"Employee reviews are an important piece of company culture and human capital management, but the first time you implement them, they can be extremely nerve-wracking for your team. Be very communicative and transparent about reviews at the start and throughout the process. That will help reduce fear and make the process most helpful to get real feedback."
Ask if They Met Expectations After 90 Days
"If your hiring process was thorough, an evaluation process should be as well. We monitor program associates based on categories and whether they still require supervision, no supervision or have the ability to train others. If after 90 days we see a lot of tasks in the "no supervision" or "training capable" category, we know we have a rockstar employee and will increase pay or offer a contract. "
Speak and Listen
"Remember that it’s important to make reviews bi-directional. Give team members an opportunity to offer their own feedback, and be sure to ask as much as you tell."
Solicit Feedback From Employees
"Be sure to include a section for employee comments, and insist that your team members respond. Reviews are often viewed by staff members as a time when they find out everything they're doing wrong, but it doesn't have to be that way. Discuss the employee's comments during the review, and be sure to give him ample opportunity to have his voice heard."
"There's a top-down and bottom-up approach to reviews. I'm a fan of bottom-up reviews, since coworkers often know more about one another's work ethic than "the boss" does. The best thing I ever did was including myself on the anonymous ballot, allowing my team to assess me as a leader. It created more of an equal playing field and gave me insights into things I was doing really ineffectively."
Automate Performance Reviews and Save Resources
"Most managers tend to put performance reviews toward the bottom of their priority lists. Tools like automated performance reviews are useful for saving resources. They can track progress, show goals and provide recognition in a timely manner. Managers can see who’s doing what well, what needs more work and how to assign goals in the future -- all in real time as opposed to once a year."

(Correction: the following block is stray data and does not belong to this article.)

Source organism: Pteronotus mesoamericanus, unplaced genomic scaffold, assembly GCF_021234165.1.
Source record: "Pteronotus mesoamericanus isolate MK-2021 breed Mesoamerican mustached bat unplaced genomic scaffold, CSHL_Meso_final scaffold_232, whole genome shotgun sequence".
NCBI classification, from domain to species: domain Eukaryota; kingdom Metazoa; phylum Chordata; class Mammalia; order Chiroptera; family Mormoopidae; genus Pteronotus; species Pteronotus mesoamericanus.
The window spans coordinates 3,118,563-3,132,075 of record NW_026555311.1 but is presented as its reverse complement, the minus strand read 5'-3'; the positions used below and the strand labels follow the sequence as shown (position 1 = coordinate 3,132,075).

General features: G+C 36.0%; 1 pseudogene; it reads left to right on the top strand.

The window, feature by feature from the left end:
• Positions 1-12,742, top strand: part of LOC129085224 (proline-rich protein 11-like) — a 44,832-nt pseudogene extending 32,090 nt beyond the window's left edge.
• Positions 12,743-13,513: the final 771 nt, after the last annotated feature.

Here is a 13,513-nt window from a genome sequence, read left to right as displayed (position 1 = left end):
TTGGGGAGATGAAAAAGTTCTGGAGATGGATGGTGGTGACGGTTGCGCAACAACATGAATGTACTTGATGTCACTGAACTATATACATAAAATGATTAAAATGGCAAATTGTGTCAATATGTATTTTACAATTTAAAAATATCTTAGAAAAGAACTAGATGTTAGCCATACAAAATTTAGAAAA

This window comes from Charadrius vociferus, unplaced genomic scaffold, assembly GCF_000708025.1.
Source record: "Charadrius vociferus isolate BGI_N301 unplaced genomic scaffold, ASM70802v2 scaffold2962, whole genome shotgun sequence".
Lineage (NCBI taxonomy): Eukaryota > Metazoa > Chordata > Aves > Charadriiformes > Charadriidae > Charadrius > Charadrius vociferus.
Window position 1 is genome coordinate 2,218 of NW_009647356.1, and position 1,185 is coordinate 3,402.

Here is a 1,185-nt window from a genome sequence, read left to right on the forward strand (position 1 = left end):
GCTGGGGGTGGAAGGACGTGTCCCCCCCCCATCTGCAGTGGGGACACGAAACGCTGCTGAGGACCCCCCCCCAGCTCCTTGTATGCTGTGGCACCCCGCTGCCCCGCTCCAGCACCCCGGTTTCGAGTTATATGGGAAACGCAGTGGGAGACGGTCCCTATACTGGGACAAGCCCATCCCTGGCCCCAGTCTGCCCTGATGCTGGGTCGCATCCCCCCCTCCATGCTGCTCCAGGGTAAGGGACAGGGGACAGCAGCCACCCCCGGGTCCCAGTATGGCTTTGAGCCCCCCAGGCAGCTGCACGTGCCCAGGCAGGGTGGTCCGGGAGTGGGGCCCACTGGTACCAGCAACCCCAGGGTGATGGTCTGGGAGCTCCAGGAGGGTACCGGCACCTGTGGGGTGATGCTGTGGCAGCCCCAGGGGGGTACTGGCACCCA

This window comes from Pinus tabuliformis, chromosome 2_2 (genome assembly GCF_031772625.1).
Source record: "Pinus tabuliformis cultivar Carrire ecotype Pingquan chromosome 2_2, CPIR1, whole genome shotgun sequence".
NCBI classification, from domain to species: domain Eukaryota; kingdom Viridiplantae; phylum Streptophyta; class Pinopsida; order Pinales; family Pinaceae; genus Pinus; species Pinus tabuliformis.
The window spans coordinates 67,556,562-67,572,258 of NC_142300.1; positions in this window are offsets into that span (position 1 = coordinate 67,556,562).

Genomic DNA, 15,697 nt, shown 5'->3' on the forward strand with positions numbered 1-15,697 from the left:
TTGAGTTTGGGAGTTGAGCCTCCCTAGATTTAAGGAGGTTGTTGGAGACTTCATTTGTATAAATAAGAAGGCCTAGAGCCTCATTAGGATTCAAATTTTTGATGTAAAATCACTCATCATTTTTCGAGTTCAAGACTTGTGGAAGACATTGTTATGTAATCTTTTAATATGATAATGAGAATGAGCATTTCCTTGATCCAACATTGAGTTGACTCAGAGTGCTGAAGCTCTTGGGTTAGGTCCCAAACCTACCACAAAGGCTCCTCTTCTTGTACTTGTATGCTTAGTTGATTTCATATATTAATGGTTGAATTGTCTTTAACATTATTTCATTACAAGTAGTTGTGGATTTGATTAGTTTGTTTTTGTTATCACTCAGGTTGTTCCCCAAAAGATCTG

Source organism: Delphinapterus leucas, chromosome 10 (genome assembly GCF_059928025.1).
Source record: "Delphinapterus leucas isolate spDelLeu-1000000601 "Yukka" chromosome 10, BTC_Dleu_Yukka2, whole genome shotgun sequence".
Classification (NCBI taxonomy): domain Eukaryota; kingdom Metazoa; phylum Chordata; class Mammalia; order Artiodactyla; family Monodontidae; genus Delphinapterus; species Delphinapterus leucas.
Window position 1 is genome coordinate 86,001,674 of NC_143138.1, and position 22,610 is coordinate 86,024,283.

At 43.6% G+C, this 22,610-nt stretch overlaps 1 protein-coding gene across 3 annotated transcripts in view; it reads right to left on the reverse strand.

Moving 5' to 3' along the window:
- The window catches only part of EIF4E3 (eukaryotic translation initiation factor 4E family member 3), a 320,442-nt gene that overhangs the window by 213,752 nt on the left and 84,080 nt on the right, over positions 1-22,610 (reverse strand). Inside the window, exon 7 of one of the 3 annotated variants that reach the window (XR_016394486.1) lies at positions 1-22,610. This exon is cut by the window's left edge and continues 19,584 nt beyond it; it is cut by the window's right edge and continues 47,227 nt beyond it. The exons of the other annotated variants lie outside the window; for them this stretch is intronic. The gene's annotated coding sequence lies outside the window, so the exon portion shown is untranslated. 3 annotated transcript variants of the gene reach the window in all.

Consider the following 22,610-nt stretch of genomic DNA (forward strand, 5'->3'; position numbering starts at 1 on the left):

Look at the Big Picture
"No one likes to be reviewed as if they're back in school and being reprimanded for not doing homework. The performance review should be a healthy feedback mechanism, fair and balanced, while being honest and direct. Questions should make them think deeper and provide a big picture, such as their biggest accomplishment, top goal for the next review period and their contribution to company's growth. "
Evaluate the Intangibles
"Go beyond evaluating whether the job is getting done. Is their style building trust or eroding it? Is their process creating stress for others? Is their behavior lined up with the company's core values? Addressing the intangibles can foster alignment, enhance team fulfillment and build capacity for the long term. "
Reverse the Roles
"Don't forget: the leader is the one who ultimately guides the vision and culture of the company. Too often, entrepreneurs evaluate employees but forget that if it's the boss who is doing a bad job, no one can ever live up to expectations. So, have every employee evaluate his direct report (dead honesty is essential) on what he loves, hates and wishes would improve. It's powerful."
Focus on Growth
"The fact that your employees chose to work at a startup instead of a huge corporation likely means they're adventurous risk-takers by nature. This employee type is often focused on personal growth, tackling new challenges and learning new tasks. When evaluating performance, be forward-thinking in your feedback and explain how today's tasks are building toward tomorrow's responsibilities."